Digital Banking – Lessons from channel integration

Digital banking offers unprecedented opportunities both for banks as well as customers. It has provided banks breadth and ease in delivering their products and services to customers. As for customers, it has pushed service options and expectations to a new high. Given the opportunity spectrum, it is no surprise that banks have invested heavily in upgrading their digital preparedness. 2015 promises more investments in digital banking.

A definition of digital banking will be of help here. Obviously many definitions exist. Banking transactions and experience through the internet and electronic devices – desktops, laptops, tablets and mobile phones – structure our digital banking experience. This is a simple and easy definition.

Digital banking is also the prime force that has helped in proliferation of banking services to remote areas and brought huge unbanked segments into the ambit of mainstream banking. Arguably, it has the deepest transformational impact on any industry. Most important, it has provided customers with the information they need at a time, place, format and device of their choice. This has been a true empowerment.

Consulting companies and IT majors, as would be expected, are deeply invested in the digital transformation initiatives at banks. They have proffered channel integration/optimization as the central pillar in enabling this transformation. Banks’ response, however, have been mixed.

Channel integration/optimization, in short, seeks to fine tune different digital channel touch points so that the customer has a unified experience at the bank. Consequently, this synchronization or optimization can help banks elevate customer experience by calibrating the delivery of best in class products and services.

But the problem with this approach is that every organization has to level up and offer top customer experience. That is the minimum and ‘must have’ expectation today. Anything less will jeopardize business and could potentially result in loss of customers. The result is that all major banks have geared up and offer par or exceed expectations in customer experience.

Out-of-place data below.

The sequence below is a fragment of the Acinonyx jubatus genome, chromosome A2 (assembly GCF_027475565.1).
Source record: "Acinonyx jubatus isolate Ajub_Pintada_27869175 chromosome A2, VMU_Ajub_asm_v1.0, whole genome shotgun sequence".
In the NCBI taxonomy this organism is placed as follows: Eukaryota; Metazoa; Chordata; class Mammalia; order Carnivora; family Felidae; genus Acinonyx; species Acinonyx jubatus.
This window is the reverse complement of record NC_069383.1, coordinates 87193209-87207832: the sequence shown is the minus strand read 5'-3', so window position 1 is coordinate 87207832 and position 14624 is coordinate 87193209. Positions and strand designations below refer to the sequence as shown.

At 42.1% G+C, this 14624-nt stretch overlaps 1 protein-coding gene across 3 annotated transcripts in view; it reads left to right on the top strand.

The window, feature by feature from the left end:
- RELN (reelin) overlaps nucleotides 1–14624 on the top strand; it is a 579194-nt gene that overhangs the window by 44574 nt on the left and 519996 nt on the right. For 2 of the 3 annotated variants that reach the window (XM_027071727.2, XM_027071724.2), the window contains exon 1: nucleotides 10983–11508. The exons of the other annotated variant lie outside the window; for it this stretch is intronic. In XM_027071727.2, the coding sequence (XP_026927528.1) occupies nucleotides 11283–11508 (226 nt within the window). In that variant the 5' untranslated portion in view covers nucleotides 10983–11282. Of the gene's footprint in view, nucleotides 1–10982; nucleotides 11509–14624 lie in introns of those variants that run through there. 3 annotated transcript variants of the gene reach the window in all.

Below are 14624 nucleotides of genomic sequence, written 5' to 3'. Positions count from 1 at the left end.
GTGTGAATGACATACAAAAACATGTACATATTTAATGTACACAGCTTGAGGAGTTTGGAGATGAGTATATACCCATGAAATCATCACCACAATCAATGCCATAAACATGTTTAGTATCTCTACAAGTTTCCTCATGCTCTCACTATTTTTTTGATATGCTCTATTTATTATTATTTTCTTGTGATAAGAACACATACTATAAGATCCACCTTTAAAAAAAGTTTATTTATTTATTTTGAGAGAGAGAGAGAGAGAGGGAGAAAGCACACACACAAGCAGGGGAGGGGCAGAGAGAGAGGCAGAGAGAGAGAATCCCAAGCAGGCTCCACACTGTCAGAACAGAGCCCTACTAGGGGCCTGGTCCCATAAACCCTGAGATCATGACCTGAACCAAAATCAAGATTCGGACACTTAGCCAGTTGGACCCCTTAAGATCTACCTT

Further, channel integration/optimization is, by no stretch of imagination, a disruptive innovation by itself. It is an evolving standard or touchstone that every organization must meet to remain competitive, albeit an attractive revenue generating opportunity via the integration business. By definition it is glued to the physical architecture and seeks to achieve operating efficiency or synchronization as its end result. To that extent it may be handicapped and only obliquely impact profits.

There is, for instance, no room to incorporate analytical insights and the consequent learning as the motive force in reinvigorating banks business drivers. Hence it is no surprise that this channel optimization has not greatly enthused banks.

A recent study by McKinsey, in this context, is an eye opener. The study identified areas of bank digitization that made financial sense and those that did not. It concluded that while back office digitization / automation – like document digitization (e.g. mortgage financing) , automation of credit decision and sales side analytics – impacted bottom line, investments in multi­channel integration do not appear to have been as effective. Interestingly, huge investments in select areas of digitization and analytics distinguished highly profitable banks.

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